And now he calls us to enter other people’s worlds, as he entered ours. All authentic mission is incarnational mission. We are called to enter other people’s social and cultural reality: into their thought- world, struggling to understand their misunderstandings of the gospel, and into the pain of their alienation, weeping with those who weep. And all this without compromising our Christian beliefs, values, and standards.”
John Stott, The Living Church, pp. 20-21.

“. . .what is God’s vision for his church? What are the distinguishing marks of a living church? To answer these questions we have to go back to the beginning and take a fresh look at the first Spirit-filled church in Jerusalem on the Day of Pentecost. Mind you, as we do so, it is essential that we are realistic. For we have a tendency to idealize or romanticize the early church. We look at it through tinted spectacles. We speak of it in whispers, as if it had no blemishes. Then we miss the rivalries, the hypocrisies, the immoralities, and the heresies which troubled the first-century church as they trouble the church today.”
John Stott, The Living Church, p. 21.

The Shack

Looking for a good book to read this summer? Whether you are going to vacation at the beach or staycation at home, I want to suggest The Shack by William P. Young. The novel is a story in which the main character has his life shattered by personal tragedy. He then experiences a spiritual journey that transforms his despair and opens a new understanding of God’s grace.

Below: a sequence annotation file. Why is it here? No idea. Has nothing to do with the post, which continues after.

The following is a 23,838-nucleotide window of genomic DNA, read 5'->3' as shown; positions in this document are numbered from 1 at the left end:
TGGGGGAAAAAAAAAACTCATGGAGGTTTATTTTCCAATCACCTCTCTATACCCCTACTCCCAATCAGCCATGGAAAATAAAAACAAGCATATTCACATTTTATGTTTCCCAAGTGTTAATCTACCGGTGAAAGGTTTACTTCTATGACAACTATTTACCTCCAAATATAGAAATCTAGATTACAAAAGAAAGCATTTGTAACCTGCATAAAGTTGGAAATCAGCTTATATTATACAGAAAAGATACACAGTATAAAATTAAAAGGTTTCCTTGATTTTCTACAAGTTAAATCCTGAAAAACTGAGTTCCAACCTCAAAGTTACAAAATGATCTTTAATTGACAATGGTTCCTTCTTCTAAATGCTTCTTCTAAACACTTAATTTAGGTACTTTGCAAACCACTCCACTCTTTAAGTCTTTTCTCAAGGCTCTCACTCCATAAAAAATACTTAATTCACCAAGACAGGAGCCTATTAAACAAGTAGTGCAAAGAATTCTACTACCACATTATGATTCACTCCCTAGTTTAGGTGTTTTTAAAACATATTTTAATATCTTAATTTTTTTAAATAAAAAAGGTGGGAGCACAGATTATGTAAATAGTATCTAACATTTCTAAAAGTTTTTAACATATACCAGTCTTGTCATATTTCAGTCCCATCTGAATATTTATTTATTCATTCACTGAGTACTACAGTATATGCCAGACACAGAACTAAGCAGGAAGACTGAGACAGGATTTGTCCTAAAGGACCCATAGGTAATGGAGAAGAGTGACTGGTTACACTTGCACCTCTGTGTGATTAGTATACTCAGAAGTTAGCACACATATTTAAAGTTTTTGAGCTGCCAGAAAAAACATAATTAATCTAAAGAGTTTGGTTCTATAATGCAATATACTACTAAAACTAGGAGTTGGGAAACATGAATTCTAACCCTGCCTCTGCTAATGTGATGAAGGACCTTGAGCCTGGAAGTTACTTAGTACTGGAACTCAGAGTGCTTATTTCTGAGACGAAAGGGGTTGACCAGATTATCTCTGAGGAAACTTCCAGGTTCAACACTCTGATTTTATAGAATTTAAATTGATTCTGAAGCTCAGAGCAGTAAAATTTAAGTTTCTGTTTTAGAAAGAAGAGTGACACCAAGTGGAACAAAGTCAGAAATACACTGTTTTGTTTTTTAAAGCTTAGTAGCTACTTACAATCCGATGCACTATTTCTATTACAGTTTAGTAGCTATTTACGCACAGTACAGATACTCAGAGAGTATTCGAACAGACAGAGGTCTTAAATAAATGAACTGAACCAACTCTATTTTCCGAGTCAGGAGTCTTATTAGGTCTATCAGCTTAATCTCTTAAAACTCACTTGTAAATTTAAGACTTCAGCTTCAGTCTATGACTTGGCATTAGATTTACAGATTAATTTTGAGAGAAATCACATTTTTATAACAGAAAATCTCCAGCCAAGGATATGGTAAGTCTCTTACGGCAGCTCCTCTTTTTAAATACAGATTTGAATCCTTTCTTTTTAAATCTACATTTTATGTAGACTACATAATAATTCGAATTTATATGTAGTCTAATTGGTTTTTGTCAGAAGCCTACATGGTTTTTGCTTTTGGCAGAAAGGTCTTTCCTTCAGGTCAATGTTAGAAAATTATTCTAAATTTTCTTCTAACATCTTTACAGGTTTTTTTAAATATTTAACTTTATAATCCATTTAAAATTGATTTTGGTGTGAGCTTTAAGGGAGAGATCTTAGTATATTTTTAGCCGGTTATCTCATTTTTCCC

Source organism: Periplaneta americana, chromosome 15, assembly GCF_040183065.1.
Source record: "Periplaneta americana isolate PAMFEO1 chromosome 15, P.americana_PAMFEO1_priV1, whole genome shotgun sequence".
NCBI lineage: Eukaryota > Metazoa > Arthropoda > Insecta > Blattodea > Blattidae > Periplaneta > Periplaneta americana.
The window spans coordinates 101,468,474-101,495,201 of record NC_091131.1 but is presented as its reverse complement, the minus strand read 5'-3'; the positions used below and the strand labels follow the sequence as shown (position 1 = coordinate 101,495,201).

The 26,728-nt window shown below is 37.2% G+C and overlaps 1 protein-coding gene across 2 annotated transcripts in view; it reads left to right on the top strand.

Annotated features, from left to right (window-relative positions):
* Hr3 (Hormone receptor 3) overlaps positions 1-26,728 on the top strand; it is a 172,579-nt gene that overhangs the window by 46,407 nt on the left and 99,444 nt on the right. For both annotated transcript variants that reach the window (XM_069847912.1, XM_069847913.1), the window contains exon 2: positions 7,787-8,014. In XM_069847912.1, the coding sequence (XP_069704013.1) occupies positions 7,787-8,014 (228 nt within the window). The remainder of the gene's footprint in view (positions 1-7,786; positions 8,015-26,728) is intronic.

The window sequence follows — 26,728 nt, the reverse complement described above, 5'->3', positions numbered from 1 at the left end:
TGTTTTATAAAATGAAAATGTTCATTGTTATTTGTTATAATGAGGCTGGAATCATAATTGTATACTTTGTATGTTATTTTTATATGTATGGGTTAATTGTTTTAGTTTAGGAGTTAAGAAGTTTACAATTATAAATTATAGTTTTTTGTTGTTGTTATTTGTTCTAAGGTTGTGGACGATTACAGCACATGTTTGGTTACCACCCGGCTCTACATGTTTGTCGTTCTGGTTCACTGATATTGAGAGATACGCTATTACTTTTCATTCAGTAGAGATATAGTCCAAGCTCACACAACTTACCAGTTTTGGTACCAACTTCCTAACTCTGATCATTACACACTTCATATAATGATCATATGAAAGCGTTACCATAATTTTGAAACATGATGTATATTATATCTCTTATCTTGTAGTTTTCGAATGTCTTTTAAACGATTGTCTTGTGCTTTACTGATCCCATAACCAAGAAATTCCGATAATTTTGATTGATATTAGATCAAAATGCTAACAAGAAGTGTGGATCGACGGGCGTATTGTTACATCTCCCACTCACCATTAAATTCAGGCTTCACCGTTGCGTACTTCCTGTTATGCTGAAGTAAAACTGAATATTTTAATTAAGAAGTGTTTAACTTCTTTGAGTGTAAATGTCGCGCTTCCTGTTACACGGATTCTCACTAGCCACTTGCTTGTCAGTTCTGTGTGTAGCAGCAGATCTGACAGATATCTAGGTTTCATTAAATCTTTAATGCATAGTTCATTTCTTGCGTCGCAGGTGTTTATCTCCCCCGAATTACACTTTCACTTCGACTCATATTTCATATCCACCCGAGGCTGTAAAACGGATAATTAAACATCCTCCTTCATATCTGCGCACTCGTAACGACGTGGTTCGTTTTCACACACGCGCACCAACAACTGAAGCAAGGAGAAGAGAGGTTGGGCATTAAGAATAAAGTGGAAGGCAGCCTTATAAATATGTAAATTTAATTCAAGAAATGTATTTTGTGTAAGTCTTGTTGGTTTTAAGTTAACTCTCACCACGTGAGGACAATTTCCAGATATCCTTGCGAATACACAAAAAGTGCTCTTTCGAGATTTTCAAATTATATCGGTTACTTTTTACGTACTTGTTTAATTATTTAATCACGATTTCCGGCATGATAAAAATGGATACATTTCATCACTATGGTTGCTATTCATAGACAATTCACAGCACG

Young grew up in a missionary family among the Dani tribe of Western New Guinea. He originally wrote the book as a gift for his six children with no intentions of having it published. However, when he showed the book to a few friends, they convinced him to seek publication. Several publishers turned him down. Christian publishers found it “too edgy” while secular publishers considered it “too Christian.”

Finally the book was published and the results have far exceeded any expectations the author may have had. My wife and several other friends have the read the book in recent weeks. Though I rarely read fiction, I plan to begin reading it over the next week.

Again, if you are looking for a good book to rwead this summer, check out The Shack which is available at out local Lifeway store or from Amazon.